SAN ANTONIO, Texas (AP) – Whether you're making fajitas, beans or some post-party menudo this summer, expect to pay a more at the checkout counter than you did in 2013.
Prices charged by suppliers of meat, dairy products and some vegetables have risen for two straight fiscal quarters, and show no signs of slowing down, according to a survey released Thursday by the Texas Farm Bureau.“The reduced supply of staple food items has consumers feeling the pinch at the grocery store,” farm bureau President Kenneth Dierschke said in a statement, adding that farmers and ranchers only see a fraction — an estimated 10 percent — of profits from these higher prices.
The survey, which examined fluctuations over the second fiscal quarters of 2013 and 2014 in the costs of 16 items commonly found in Texas grocery carts, revealed an average increase of about 19 cents for each item. Ground beef, pork chops and chicken breasts rose by 59, 56 and 15 cents per pound, respectively, while pinto beans rose 11 cents per pound.
Dairy products also increased; a gallon of milk rose 18 cents and 8 oz. of cheddar cheese rose 28 cents.
Managers at area food stores such as Discount Groceries and Chicho Boys declined to comment when reached by phone last week.H-E-B spokeswoman Dya Campos said in an email that larger San Antonio grocery suppliers such as H-E-B generally try to absorb as much of these cost increases as they can.“Comparing year over year on grocery items, the retail prices at H-E-B stores have not increased,” Campos explained. “While costs on key commodities fluctuate often … customers do not necessarily see those cost increases reflected at the shelf.”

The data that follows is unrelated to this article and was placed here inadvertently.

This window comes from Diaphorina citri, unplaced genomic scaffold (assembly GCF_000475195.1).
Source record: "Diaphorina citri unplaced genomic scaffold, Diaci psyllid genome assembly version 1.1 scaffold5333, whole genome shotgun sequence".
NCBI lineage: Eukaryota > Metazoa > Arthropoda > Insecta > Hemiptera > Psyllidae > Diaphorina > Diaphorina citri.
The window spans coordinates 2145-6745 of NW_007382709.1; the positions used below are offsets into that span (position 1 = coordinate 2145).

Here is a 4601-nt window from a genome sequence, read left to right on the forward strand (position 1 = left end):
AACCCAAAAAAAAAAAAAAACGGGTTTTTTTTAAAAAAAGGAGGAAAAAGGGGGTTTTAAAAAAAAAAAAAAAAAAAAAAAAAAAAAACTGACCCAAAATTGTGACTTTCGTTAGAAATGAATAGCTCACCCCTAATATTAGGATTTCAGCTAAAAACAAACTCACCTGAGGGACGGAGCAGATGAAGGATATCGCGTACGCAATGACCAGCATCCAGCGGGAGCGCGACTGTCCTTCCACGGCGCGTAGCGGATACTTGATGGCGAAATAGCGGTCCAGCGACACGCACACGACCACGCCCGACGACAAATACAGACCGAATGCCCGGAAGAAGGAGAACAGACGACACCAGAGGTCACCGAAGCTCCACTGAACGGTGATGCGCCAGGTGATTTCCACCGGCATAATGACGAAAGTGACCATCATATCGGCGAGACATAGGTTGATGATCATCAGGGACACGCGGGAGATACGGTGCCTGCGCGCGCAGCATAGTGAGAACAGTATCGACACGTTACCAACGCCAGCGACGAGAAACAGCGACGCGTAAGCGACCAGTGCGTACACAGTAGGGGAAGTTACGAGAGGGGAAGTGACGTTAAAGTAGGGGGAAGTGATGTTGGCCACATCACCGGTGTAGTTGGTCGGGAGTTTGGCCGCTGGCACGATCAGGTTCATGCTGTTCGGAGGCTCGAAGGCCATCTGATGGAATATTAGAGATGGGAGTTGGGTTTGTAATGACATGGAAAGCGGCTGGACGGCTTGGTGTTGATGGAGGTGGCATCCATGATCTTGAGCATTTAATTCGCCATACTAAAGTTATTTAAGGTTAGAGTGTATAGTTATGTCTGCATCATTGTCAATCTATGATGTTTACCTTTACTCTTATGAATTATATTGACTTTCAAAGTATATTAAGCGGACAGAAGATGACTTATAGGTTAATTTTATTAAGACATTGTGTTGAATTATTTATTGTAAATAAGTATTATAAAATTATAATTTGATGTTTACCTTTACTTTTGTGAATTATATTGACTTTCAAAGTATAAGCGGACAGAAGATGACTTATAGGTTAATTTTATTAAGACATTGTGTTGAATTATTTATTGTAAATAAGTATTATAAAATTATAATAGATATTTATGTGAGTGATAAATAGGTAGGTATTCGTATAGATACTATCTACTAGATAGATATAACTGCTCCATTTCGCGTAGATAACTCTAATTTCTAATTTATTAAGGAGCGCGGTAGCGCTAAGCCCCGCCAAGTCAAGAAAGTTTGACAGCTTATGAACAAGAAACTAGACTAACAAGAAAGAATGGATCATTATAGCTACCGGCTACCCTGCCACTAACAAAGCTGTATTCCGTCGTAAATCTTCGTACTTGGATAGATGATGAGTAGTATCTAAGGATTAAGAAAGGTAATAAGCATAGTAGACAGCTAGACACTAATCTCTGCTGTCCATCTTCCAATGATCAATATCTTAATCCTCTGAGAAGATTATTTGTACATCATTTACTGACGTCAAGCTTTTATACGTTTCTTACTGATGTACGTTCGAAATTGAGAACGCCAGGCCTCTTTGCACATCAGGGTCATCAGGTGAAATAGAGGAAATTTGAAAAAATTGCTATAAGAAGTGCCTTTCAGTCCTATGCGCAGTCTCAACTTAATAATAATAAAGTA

“Supply and demand have driven the markets for beef, pork and poultry to all-time record highs,” Campos added. “However, H-E-B keeps the prices as low as we can.”Price changes, according to farm bureau spokesman Mike Barnett, can have varying causes.
Meats such as beef, he explained, have been hit hard by an ongoing drought that's reduced Texas cattle herds to some of their smallest numbers in decades.
The pork industry is dealing with an intestinal virus that — while posing no danger to food safety or human heath issues — disproportionately affects small pigs.
Poultry prices have risen in response to beef and cattle prices.Area farmer Russell Boening runs a dairy and beef operation near Elmendorf. While Boening said farmers south of San Antonio and the surrounding counties are struggling with domestic supply issues for meat, international demand is presenting a problem for dairy farmers, which are few in this part of Texas.
“We're seeing more demand from China for milk as they develop more of a middle class,” said Boening. “Locally, too, people (recovering economically) want more cheeses as well.”Still, things could be worse, Campos noted.“Compared to other states, Texas is doing well in terms of prices on market items.”